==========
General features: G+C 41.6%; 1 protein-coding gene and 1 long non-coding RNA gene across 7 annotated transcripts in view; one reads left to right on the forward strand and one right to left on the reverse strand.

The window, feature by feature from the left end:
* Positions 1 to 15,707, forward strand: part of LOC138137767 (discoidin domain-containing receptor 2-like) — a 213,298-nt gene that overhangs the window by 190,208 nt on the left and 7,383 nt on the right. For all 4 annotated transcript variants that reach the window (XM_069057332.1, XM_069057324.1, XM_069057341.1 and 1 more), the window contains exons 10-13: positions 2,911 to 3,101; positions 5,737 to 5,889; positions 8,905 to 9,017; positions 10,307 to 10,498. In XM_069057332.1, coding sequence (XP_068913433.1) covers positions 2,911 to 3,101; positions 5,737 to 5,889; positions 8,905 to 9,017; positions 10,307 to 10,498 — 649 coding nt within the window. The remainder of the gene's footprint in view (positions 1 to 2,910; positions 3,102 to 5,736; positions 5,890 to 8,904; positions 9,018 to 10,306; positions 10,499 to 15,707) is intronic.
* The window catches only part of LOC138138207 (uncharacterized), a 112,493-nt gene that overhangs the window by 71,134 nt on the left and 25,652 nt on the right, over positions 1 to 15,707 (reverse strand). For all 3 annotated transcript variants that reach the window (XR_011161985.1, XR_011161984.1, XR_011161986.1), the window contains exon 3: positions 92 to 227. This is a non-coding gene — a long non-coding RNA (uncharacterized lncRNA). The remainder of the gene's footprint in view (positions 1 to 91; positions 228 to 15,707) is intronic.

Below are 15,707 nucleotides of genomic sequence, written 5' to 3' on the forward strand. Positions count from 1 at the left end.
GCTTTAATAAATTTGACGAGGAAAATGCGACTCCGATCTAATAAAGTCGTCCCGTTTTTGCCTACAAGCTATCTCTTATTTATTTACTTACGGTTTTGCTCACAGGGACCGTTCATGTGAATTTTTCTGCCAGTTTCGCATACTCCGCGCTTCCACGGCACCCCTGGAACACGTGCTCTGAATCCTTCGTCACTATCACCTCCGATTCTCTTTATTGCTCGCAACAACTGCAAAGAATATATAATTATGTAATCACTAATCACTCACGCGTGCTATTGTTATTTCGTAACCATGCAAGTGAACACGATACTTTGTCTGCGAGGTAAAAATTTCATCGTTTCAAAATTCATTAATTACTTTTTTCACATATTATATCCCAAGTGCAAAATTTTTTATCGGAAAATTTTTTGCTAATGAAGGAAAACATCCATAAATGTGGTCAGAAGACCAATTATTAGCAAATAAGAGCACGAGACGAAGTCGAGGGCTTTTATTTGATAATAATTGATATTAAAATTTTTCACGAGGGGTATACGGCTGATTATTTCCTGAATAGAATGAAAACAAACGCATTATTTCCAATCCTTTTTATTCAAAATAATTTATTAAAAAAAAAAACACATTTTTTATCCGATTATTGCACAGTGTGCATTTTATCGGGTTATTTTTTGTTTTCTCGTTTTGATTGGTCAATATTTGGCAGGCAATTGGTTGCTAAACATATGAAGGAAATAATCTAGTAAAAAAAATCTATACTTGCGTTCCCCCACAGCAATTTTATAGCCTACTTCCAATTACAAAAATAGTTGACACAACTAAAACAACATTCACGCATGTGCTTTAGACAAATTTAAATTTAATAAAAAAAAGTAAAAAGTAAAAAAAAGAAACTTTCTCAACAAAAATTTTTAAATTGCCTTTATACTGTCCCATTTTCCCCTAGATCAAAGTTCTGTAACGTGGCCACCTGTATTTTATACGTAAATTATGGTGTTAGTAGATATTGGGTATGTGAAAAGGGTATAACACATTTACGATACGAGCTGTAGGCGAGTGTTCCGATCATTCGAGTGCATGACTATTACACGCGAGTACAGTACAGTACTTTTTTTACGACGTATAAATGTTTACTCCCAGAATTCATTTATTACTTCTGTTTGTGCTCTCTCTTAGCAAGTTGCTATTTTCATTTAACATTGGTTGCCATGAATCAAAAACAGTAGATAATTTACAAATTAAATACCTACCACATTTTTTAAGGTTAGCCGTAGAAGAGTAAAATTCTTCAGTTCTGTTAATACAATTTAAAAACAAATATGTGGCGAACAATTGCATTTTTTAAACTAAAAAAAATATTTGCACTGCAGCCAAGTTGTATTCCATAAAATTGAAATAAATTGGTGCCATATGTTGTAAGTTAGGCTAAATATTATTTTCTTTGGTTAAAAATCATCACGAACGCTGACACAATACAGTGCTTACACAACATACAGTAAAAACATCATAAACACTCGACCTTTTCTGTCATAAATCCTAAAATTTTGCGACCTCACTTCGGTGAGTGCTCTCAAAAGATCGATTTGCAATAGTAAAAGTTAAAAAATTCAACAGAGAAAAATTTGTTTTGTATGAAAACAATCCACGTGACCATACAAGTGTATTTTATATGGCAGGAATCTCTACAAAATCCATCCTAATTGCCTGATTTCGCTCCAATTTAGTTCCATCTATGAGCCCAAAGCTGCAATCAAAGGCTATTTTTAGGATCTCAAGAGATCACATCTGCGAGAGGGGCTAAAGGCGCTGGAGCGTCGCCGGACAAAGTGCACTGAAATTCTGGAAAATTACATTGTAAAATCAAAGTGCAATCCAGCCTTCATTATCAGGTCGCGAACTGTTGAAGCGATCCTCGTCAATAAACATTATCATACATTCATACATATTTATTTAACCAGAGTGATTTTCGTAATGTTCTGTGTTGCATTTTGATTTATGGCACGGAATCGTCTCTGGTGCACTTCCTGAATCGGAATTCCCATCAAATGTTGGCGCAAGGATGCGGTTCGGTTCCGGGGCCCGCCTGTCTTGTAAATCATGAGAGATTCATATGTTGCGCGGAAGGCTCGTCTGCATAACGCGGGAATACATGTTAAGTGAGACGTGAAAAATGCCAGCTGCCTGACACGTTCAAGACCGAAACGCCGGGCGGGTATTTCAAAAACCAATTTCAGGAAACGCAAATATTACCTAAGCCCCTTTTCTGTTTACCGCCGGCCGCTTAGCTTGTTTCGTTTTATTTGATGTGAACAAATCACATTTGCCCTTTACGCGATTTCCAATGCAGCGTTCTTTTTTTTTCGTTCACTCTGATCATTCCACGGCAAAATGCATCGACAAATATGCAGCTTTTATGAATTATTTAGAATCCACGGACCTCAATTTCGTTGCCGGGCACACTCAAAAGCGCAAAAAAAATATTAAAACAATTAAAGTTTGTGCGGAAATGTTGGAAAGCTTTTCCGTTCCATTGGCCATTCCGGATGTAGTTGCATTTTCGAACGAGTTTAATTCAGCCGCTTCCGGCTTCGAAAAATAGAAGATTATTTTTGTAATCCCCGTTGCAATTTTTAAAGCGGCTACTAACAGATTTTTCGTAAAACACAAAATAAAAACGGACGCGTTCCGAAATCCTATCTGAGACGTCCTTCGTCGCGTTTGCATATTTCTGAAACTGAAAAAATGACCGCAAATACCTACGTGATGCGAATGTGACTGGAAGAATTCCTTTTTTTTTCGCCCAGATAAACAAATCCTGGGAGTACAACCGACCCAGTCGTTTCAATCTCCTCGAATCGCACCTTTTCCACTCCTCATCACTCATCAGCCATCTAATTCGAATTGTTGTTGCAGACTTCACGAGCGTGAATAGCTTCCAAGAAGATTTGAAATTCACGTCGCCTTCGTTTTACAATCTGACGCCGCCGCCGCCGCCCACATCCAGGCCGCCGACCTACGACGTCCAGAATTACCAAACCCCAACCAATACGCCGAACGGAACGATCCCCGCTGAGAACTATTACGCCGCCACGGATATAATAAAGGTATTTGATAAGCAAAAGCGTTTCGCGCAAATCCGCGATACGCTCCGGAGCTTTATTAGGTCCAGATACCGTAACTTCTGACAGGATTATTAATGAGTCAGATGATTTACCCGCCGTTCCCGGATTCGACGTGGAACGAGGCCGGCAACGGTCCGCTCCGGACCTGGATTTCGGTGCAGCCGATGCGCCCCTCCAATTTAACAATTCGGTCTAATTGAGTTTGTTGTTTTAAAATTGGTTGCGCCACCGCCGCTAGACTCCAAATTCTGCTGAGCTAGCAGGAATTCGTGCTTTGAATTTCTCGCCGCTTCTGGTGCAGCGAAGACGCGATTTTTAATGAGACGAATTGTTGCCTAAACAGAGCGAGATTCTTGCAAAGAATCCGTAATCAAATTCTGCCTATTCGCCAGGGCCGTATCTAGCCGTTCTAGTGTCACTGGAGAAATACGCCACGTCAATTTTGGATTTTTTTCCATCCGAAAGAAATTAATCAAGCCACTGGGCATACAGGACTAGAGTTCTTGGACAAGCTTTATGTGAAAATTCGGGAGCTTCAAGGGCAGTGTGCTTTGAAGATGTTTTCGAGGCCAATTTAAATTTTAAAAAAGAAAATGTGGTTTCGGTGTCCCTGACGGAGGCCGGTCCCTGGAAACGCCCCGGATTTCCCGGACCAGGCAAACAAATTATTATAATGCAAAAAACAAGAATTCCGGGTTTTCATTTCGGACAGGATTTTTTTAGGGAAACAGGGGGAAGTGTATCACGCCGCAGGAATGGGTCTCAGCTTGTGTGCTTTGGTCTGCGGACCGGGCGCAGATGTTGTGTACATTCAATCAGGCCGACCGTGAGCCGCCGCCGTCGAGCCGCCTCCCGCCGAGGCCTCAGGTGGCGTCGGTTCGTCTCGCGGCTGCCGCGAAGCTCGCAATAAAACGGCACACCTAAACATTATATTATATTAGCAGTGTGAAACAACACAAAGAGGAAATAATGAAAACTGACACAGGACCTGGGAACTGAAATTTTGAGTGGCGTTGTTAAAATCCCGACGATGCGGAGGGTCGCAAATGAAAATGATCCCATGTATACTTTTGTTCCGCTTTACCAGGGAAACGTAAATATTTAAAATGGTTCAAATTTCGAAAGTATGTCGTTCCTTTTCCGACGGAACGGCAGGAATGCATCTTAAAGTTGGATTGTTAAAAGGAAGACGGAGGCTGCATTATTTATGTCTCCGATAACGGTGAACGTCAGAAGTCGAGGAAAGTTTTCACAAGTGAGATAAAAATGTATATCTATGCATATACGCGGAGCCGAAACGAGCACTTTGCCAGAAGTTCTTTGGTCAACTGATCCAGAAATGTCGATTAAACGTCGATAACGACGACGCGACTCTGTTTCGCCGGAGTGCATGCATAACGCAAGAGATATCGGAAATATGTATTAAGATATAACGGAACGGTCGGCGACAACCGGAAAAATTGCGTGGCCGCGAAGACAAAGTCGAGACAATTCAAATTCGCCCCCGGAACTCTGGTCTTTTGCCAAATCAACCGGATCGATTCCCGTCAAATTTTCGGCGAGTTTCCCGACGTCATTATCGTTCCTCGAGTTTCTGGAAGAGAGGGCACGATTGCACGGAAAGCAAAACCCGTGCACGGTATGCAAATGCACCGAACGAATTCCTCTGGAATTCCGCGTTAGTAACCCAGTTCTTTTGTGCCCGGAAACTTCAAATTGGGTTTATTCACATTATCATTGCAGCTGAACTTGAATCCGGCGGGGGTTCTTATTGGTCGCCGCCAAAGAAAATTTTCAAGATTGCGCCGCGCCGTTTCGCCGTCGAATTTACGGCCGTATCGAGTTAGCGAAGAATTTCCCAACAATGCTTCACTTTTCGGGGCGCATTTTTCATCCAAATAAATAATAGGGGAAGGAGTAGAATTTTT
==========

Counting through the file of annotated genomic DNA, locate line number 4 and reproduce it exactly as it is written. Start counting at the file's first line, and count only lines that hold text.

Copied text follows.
* The window catches only part of LOC138138207 (uncharacterized), a 112,493-nt gene that overhangs the window by 71,134 nt on the left and 25,652 nt on the right, over positions 1 to 15,707 (reverse strand). For all 3 annotated transcript variants that reach the window (XR_011161985.1, XR_011161984.1, XR_011161986.1), the window contains exon 3: positions 92 to 227. This is a non-coding gene — a long non-coding RNA (uncharacterized lncRNA). The remainder of the gene's footprint in view (positions 1 to 91; positions 228 to 15,707) is intronic.